How to be the best you can be? That is what “Peak Performance: Elevate Your Game, Avoid Burnout, and Thrive with the New Science of Success” covers. Being intrinsically driven. Covering the pursuit of excellence. Covering the pressure from work and society. Making an increasing number of people in the world miserable, hopeless, suffering, and becoming dangerously unhappy. Nuts is the new normal. Down to some experts expecting workplaces to issue productivity drugs.
There is a dark side to “Coherence”, “Stealing fire” and “Search inside yourself”. Combine that with IoT, quantified self, and you have a corporate big brother on your hand, checking your heart the eat, sleep patterns, food intake, mood and whatever else to make sure you stay productive.
A 2014 survey of over 2,500 companies in 90 countries worldwide found that a pressing challenge for most modern employers is “the overwhelmed employee.” One study found that more than half of white-collar workers believe they’ve reached a breaking point. 53% of American workers report feeling burnt out.
We need to manage ourselves
It seems we have a single reservoir of brain- and willpower. We have a limited reservoir of energy. We have a limited reservoir of decision-making capacity. Once you realise that, it is not that difficult and very simple.
The basic rule
The basic rule is stress + rest = growth.
- Dose your stress. Dose your rest.
- Either pursuing an activity with ferocious intensity or engaging in complete restoration and recovery.
- You learn better from “productive” failure
- Create “just-manageable” challenges.
- Experience does not count. Deliberate practice and deep concentration do. Serious work, with 100% engagement
- Single-task. Don’t multitask. Ever. For 99% of us, effective multitasking is nothing more than delusional thinking. Just imagine if a runner doing intervals on the track came to a complete stop to check her phone after every notification. The constant start-and-stop would certainly impair her performance
- Detox from your smartphone. Read the “End of absence”. 89% of college students suffer from “phantom vibration syndrome.” The most common defence against smartphone distraction is straightforward: turn your phone to silent mode and then place it face down on the table, or perhaps even put it in your pocket.
- Work in alternating between blocks of 50 to 90 minutes of intense work and recovery breaks of 7 to 20 minutes to enables you to sustain the physical, cognitive, and emotional energy required for peak performance.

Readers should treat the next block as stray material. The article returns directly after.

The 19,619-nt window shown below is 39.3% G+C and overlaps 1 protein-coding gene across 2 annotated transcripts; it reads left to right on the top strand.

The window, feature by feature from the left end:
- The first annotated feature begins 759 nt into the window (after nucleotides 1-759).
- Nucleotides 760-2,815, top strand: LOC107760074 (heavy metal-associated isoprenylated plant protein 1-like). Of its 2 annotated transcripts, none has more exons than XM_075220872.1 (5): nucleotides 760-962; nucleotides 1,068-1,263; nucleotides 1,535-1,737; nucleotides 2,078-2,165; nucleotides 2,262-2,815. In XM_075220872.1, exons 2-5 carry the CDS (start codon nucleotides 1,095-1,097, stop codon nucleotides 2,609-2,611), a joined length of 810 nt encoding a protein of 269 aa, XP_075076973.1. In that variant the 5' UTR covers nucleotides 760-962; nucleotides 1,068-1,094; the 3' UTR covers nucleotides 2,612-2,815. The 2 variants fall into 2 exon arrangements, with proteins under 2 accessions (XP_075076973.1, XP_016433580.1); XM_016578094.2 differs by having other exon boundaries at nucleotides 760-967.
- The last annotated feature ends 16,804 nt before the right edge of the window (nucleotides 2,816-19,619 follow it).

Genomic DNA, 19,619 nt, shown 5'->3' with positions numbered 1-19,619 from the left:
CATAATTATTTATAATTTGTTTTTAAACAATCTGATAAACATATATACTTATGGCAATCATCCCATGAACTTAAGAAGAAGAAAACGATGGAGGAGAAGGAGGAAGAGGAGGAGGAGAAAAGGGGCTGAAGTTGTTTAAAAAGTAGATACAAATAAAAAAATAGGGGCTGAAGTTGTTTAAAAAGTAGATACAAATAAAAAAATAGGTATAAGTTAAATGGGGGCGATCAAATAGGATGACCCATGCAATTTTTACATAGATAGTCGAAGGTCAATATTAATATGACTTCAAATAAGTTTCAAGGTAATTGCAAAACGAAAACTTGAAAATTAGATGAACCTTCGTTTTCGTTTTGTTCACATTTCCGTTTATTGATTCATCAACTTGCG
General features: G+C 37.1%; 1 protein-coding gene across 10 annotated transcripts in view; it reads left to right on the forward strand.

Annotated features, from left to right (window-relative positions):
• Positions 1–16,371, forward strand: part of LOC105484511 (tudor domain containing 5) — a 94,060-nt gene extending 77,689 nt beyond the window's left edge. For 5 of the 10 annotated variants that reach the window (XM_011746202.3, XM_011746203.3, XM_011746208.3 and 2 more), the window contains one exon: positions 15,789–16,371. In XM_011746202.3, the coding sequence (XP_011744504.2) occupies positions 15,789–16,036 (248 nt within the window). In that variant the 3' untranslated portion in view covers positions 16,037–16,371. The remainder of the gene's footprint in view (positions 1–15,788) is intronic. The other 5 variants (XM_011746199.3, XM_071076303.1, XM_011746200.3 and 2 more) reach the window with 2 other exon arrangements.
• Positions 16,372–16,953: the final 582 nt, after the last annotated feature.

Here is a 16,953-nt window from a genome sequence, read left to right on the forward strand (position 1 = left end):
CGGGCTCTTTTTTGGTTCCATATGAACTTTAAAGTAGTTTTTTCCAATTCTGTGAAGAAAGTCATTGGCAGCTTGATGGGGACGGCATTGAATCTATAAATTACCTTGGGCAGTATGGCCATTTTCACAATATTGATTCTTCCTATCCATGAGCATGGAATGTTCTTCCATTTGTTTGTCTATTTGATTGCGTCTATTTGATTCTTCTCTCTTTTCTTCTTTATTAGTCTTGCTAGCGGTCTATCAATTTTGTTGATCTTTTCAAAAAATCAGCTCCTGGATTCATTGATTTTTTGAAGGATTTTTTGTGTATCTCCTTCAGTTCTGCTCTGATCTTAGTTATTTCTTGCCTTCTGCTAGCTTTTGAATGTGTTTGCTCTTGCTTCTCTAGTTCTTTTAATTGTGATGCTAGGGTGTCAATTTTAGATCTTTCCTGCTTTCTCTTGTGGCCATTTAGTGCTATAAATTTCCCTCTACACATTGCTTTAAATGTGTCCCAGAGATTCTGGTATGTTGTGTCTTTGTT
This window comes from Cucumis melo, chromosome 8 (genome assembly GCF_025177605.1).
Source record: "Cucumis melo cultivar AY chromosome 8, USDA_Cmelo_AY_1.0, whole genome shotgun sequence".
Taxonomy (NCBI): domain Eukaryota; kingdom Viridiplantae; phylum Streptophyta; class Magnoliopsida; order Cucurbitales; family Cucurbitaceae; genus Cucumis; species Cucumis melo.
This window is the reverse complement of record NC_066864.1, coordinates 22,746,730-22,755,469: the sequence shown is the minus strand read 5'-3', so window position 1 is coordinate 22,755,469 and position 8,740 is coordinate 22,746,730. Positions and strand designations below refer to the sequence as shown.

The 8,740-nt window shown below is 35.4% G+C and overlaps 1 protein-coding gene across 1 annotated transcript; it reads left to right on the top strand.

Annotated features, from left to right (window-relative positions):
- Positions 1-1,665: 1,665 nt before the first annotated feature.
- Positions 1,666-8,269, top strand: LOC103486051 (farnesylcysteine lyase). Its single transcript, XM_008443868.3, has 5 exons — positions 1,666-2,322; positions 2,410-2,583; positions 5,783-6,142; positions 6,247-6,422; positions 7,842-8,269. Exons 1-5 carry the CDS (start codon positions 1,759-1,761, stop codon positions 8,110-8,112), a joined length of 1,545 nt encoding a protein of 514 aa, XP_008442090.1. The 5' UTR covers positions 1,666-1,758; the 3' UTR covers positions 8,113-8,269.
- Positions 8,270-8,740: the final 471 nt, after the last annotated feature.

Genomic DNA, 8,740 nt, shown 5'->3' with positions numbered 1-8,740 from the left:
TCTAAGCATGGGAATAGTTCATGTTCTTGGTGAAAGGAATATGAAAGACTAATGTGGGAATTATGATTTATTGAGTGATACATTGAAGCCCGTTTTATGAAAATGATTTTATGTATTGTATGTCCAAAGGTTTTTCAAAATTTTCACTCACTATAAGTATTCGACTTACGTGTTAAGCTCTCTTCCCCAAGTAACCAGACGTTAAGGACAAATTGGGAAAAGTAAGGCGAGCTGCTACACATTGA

- Get your mind straight. The lens through which we view the world affects everything from learning to health to longevity. The way we think about the world has a profound effect on what we do in it.
- “I am excited” shifts your demeanour from what they call a threat mindset (stressed out and apprehensive) to an opportunity mindset (revved up and ready to go).
- Meditate. Our most profound ideas often come from the small spaces in between otherwise deliberate thinking: when our brains are at rest.
- Go for a walk. Those who took as brief as a 6-minute walk outdoors increased creativity by more than 60% versus those who had remained seated at their desks.
- Meet your friends and family. The basic biology of feeling connected to others has profound effects on stress physiology,
- Get enough sleep. Read “Move, eat, sleep“.
- Nap, a 25-minute nap improves judgment by 35% and vigilance by 16%.
- Take the weekend off. Studies show that vigour and performance increase following a rest day and the more someone rests on the weekend, the more effort they expend during the week.
- Think happy thoughts (read “Solve for happy”)
- Eliminate distractions
- Limit the number of decisions you have to make in a day (it is called decision fatigue)
- Devote yourself only to things that really matter
- Know your ebb and flow of energy over a 24-hour cycle (it is called chronotype).
- Pick your friends wisely. You are similar to the weakest motivational link in your circle of friends. Motivation, mode and attitude are contagious. The makeup of your social circle has profound implications for your own behaviour.
- Graft. The single greatest skill in any endeavour is doing the work. Not doing the work that is easy for you. Not doing the work that makes you look good. Not doing the work when you feel inspired. Just doing the graft.
We are much more capable
And last, but not least. There are stories unbelievable exhibitions of strength are so common that the scientific community recognises these acts of “superhuman” and “hysterical” strength as being very real. Our brain switches off our body way before its limits. Fear, fatigue, and pain act as protective mechanisms. But we are capable of overriding these defences. Hence, for example, Navy Seal training.
The power of purpose
And what is the main factor there? The power of purpose. Throughout history, when people focus on a self-transcending purpose, or a purpose greater than themselves, they become capable of more than they ever thought was possible. Ego minimisation. In a paradoxical twist, the less we think about ourselves, the better we become. As described in “The great work of your life”.
In a meta-analysis of over 200,000 workers (nonathletes) across numerous industries, researchers found the belief that one’s job had a positive impact on others was associated with better performance. Linking one’s work to a greater purpose enhances everyday performance, even on mundane tasks. The more motivated we are, the greater the perception of effort we are willing to tolerate. Purpose fosters motivation; motivation lets us endure a greater perception of effort, and enduring a greater perception of effort often results in better performance.
When burnout strikes
And here is an interesting one. When burnout strikes, you should focus on helping others. Works wonders.